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Typical April weather calls occasionally for, no, demands the food equivalent of woolly jumpers or cashmere cardigans: soups and stews to keep warm and cozy when the temperature drops suddenly from 20 to 5 degrees. My grandmother’s vegetable and barley soup usually fits that bill being nurturing and full of great memories at the same time, though I’ve had plenty of vegetable soup already in past couple of weeks (my back-up lunch when I could not be bothered). There were bags full of various mushrooms from my last market trip and so a mushroom & barley ‘risotto’ or ‘pearlotto’ was just the thing to go for.

I love the different textures of these mushrooms, especially the intensity and sylvan notes of the trompettes de mort while king oyster deliver bite as well as substance and shiitake a decidedly mushroomy taste. It doesn’t always have to be porcini although I would be the last person to prevent you from adding a few. Continue reading

Finnish rye flat breads

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Before the big event, we decided to slip in a little time away in the Alsace and I’ve put everything on the back burner. Though now it his high time for the ‘bun in the oven’ post – I have been dying to do so for months. And, there’s one more thing: let’s make it buns! See, there is a reason for the erratic posting, extreme tiredness, some serious cooking ennui (bread & cheese for supper again, darling) and questionable dishes that should never ever see the light of day again (someone else managed to render the ‘Spanish’ chicken from Food 52 absolutely inedible?). On the other hand you are suddenly super busy getting all the (strictly necessary, right) paraphernalia and wonderful things and, even if you don’t coo at the sight puppies (really?), you’ll definitely swoon over maritime striped bodies in miniature sizes, tiny embroidered shirts and the cutest red corduroy dungarees, which I just had to buy for late spring… and those adorable blue bloomers, of course. Just to clarify: I am pregnant with twin boys. Puppies would be nice, too. One thing after the other.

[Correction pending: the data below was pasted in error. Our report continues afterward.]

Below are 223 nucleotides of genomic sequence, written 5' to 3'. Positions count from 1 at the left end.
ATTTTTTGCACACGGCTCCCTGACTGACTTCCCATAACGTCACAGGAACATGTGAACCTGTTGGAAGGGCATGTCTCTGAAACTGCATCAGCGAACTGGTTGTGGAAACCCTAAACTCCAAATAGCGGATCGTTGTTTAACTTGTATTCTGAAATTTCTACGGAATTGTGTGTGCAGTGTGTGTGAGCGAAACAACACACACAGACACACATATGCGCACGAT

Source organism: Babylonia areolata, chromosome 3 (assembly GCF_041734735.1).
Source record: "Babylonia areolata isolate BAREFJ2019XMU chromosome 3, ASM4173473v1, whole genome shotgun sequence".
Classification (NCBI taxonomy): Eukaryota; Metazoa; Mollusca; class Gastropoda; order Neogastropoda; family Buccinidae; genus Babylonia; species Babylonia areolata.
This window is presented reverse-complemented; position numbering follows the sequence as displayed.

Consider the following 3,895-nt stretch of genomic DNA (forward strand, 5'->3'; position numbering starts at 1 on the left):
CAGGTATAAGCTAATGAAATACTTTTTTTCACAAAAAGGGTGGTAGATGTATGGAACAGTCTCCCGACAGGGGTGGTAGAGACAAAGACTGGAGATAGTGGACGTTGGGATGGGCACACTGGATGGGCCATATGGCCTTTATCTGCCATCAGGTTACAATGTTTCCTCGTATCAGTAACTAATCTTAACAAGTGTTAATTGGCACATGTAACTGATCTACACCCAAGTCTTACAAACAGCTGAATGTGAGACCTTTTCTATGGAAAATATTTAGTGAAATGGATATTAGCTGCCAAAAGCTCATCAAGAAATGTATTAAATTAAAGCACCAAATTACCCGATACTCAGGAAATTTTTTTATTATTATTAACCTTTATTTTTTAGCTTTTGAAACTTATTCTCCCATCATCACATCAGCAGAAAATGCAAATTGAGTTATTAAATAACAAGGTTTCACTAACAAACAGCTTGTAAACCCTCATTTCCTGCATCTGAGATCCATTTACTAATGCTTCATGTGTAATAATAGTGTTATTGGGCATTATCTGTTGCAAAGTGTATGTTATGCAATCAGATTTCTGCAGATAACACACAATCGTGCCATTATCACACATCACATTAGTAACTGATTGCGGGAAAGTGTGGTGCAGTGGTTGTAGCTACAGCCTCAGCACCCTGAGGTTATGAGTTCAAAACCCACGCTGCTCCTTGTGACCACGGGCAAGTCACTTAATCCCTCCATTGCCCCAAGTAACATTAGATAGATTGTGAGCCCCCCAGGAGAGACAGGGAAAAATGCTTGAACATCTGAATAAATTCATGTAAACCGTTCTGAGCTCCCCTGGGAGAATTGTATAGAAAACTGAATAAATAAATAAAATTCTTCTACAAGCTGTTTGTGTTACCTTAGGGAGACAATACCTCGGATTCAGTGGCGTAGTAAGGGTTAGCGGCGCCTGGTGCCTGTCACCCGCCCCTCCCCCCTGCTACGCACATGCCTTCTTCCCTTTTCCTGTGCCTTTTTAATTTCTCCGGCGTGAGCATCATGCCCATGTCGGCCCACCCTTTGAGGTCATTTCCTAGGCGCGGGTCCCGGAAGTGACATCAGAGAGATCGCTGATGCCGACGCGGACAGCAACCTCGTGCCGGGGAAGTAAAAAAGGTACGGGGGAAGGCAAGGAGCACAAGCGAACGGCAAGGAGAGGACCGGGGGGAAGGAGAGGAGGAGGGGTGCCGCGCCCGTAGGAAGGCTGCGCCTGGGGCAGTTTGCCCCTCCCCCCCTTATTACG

The other buns: mini rye flat breads with a slight sourdough tang. Wholemeal or stoneground rye flour and the fermented buttermilk-yeast starter dough give them a rustic appearance, masses of flavour and just a little rise. They are perfect little buns for a hearty lunch or supper and make irresistible brunch fare with some fitting (as in going on the Scandinavian route) fishy things and herby spreads Continue reading

Mackerel with salted cucumber, horseradish, onion & capers

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Mackerel is one of the fishes I have a hard time passing at the fishmonger’s especially when they are filleted, saving me fiddly deboning and offering near-instant gratification. Grilled or pan fried mackerel is piled along with a nose-clearing dollop of fresh horseradish, soothing softened cucumber, zippy red onion rings and a few salty capers on crispy rye crisp bread.

There is nothing more satisfying than the first (and second and third) bite of this kind of smørrebrød and my version is ready in about 10 minutes. For this is one of the quickest and most delightful lunches you can make after you just passed the fishmonger and found this treasured fish, not to mention the smugness appeal for all the health benefit boxes it will tick. Not that that is my primary interest here. We are from the Live to Eat (great food) camp, which minds what we Eat to Live and values taste over fanatic nutrionism. Continue reading

Purple sprouting broccoli with anchovy sauce

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The beginning of a new year always seems to call for some sort of detox, cleanse or diet (or all three together) and generally imposing on us an imperative to repent for our ‘sins’ aka holiday excesses. This requires some will for martyrdom and in most cases sets one up for failure within a few days anyway. A big part of the phenomenon called French paradox is the absence of regret and the ability to savour (and indulge in) the food without fretting constantly. So, why not leave all the guilt where it belongs and just eat a few more greens? Especially when those greens are purple sprouting broccoli and come with this wonderfully assertive dipping sauce that is reminiscent of bagna cauda and gentleman’s relish. Continue reading